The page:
With stints at Gucci, Prada and Jil Sander , the esteemed fashion executive exited his role as Versace’s chief executive after seven years to join Roberto Cavalli in the same capacity, as of May 2016. Credited with returning Versace to profitability within two years of being appointed, increasing revenue streams and cutting debt at the Italian fashion house, Ferraris strategic and transformative business savvy makes him a highly sought after leader in the luxury market.
Ferraris was originally a high school teacher, and proceeded to work at the Olivetti group as a process engineer. In 1987 he joined Ermenegildo Zegna, and moved to the global consulting firm Kurt Salmon two years later.
In 1994, he joined Jil Sander in Germany as chief operating officer. Ferraris launched the brand’s men’s collection in 1997. From 1999 to 2004, Ferraris was the managing director of the Gucci Group, overseeing progress at brands such as YSL, Gucci, Balenciaga, Stella McCartney , Alexander McQueen and Bottega Veneta.
In 2004 he returned to Jil Sander as chief executive for five years, where he led significant restructuring and redefined the brand’s positioning. He spearheaded key changes such as delisting the brand from the German Stock Exchange, reorganising operations by bringing them in-house and transitioning Jil Sander from loss to profit.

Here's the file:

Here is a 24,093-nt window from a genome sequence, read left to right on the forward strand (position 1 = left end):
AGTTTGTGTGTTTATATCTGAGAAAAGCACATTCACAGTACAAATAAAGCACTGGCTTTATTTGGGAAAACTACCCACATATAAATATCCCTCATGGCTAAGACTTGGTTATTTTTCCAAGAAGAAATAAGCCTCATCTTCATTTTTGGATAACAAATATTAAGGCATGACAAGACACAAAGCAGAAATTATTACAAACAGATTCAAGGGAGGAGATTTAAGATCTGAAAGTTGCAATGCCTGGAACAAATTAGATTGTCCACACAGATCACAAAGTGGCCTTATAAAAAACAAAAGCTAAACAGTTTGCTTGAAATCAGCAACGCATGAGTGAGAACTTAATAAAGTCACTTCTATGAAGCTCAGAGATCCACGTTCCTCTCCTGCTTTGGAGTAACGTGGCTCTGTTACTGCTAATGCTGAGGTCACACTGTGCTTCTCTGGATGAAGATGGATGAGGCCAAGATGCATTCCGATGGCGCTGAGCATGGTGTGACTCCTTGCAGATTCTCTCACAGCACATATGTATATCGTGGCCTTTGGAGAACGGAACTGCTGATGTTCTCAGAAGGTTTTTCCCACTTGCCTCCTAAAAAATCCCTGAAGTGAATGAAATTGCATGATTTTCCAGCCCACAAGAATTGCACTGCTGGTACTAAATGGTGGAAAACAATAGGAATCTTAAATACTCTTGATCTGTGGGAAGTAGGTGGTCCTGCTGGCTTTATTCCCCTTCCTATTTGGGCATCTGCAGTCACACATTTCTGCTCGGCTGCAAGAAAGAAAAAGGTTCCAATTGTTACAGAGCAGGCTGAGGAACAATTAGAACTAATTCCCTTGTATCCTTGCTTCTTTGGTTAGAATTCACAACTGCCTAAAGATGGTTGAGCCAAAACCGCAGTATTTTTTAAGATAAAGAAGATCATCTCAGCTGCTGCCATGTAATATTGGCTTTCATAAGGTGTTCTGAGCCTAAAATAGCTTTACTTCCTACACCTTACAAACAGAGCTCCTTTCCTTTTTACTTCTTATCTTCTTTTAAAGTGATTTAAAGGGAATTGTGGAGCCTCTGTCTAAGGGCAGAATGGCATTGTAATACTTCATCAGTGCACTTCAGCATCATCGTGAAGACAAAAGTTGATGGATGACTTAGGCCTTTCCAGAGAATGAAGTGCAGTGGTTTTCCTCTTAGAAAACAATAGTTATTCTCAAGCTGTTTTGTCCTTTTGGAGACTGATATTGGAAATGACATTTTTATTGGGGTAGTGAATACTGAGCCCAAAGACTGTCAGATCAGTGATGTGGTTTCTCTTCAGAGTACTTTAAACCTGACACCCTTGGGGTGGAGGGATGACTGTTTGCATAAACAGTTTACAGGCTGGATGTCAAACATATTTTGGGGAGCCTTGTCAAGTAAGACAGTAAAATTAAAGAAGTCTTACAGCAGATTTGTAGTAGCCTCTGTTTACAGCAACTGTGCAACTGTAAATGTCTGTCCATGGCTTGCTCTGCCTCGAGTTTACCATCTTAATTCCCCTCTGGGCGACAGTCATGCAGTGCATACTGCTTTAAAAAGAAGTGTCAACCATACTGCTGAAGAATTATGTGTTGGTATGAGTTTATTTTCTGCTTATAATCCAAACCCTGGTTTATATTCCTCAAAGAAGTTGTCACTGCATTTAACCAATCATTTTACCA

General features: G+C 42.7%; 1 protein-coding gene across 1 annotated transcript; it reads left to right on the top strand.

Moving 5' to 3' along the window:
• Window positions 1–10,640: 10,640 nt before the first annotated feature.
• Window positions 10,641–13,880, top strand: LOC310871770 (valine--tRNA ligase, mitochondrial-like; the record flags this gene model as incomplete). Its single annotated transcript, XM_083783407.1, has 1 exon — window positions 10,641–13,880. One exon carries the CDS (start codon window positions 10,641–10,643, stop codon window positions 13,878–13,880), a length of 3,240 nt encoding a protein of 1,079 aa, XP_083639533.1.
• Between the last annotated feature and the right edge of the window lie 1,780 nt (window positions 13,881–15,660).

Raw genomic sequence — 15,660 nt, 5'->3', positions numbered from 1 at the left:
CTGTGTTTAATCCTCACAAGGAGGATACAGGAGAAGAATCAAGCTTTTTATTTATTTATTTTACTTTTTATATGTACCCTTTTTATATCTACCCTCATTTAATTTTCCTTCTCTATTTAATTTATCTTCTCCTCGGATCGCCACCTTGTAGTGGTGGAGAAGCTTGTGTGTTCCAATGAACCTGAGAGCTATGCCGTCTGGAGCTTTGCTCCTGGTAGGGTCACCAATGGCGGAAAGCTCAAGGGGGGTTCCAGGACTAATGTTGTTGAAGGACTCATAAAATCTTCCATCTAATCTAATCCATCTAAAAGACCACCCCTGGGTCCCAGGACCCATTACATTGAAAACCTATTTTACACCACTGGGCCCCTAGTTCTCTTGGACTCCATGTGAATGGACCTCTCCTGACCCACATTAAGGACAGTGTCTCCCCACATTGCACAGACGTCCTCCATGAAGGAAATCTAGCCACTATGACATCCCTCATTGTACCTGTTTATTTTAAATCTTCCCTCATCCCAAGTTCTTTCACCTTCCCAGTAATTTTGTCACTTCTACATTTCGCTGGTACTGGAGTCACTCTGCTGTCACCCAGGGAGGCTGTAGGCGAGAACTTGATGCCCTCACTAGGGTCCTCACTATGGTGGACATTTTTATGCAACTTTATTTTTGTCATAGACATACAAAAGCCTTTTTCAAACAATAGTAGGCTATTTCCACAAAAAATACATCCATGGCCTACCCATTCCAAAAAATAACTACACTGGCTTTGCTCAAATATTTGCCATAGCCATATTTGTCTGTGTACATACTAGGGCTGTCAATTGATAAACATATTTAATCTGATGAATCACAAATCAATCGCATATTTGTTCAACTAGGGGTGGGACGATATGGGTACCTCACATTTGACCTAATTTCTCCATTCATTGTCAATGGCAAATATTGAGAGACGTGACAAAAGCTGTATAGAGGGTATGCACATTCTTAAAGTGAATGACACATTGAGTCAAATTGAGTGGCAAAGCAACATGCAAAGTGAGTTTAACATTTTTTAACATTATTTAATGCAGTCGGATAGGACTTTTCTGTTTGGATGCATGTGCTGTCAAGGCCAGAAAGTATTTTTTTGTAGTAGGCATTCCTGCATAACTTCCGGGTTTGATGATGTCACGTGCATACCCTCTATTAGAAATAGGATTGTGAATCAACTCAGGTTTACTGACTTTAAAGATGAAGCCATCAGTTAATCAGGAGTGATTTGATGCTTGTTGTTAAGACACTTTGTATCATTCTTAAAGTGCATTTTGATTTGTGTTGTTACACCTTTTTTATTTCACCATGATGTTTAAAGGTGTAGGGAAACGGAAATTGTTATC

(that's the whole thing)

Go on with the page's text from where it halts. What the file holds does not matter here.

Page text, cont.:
Ferraris was one of the first executives to experiment with a "see now, buy now" retail strategy for the Versus for Versace brand. The move led to profits of 37 million euros in 2015, a triple digit growth since the change in strategy in 2013.
At Roberto Cavalli, Ferraris succeeds Renato Semerari. He has joined Cavalli’s other recent recruit Peter Dundas , who was tapped as creative director in early 2015. Ferraris’ transition to Cavalli has been said to spearhead the design house’s relaunch and development plans, tapping into Ferraris knowledge of cost-cutting measures and shifting consumption habits in the market.
In May 2017, Ferraris appointed Paul Surridge as Cavalli's new creative director, but his tenure was slow to heat up, sales fell and he resigned late March 2019. Roberto Cavalli announced soon after that it would be liquidating its US operations and closing all North American stores. By early April 2019, the company also filed for bankruptcy protection in Italy.